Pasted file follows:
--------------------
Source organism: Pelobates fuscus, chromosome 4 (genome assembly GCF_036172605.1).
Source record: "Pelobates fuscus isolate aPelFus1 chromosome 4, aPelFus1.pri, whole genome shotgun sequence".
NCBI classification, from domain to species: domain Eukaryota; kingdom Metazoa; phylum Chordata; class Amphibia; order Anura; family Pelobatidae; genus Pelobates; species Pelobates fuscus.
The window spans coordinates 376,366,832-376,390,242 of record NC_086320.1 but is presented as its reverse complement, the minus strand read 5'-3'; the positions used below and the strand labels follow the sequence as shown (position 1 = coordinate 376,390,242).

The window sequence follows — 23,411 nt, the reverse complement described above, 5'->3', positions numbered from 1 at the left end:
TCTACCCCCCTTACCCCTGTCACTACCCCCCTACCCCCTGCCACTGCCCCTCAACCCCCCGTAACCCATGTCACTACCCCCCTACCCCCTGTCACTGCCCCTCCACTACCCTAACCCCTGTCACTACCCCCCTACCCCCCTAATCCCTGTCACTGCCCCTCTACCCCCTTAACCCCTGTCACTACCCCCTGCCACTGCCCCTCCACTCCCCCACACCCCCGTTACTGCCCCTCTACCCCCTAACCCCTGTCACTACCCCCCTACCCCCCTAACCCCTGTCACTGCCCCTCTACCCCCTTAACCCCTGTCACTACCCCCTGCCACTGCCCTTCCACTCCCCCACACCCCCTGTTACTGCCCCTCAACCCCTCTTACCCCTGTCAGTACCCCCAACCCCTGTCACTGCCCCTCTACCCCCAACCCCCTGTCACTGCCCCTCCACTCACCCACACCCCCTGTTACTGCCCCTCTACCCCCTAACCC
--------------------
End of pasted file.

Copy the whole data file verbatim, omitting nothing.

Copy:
Source organism: Pelobates fuscus, chromosome 4 (genome assembly GCF_036172605.1).
Source record: "Pelobates fuscus isolate aPelFus1 chromosome 4, aPelFus1.pri, whole genome shotgun sequence".
NCBI classification, from domain to species: domain Eukaryota; kingdom Metazoa; phylum Chordata; class Amphibia; order Anura; family Pelobatidae; genus Pelobates; species Pelobates fuscus.
The window spans coordinates 376,366,832-376,390,242 of record NC_086320.1 but is presented as its reverse complement, the minus strand read 5'-3'; the positions used below and the strand labels follow the sequence as shown (position 1 = coordinate 376,390,242).

The window sequence follows — 23,411 nt, the reverse complement described above, 5'->3', positions numbered from 1 at the left end:
TCTACCCCCCTTACCCCTGTCACTACCCCCCTACCCCCTGCCACTGCCCCTCAACCCCCCGTAACCCATGTCACTACCCCCCTACCCCCTGTCACTGCCCCTCCACTACCCTAACCCCTGTCACTACCCCCCTACCCCCCTAATCCCTGTCACTGCCCCTCTACCCCCTTAACCCCTGTCACTACCCCCTGCCACTGCCCCTCCACTCCCCCACACCCCCGTTACTGCCCCTCTACCCCCTAACCCCTGTCACTACCCCCCTACCCCCCTAACCCCTGTCACTGCCCCTCTACCCCCTTAACCCCTGTCACTACCCCCTGCCACTGCCCTTCCACTCCCCCACACCCCCTGTTACTGCCCCTCAACCCCTCTTACCCCTGTCAGTACCCCCAACCCCTGTCACTGCCCCTCTACCCCCAACCCCCTGTCACTGCCCCTCCACTCACCCACACCCCCTGTTACTGCCCCTCTACCCCCTAACCC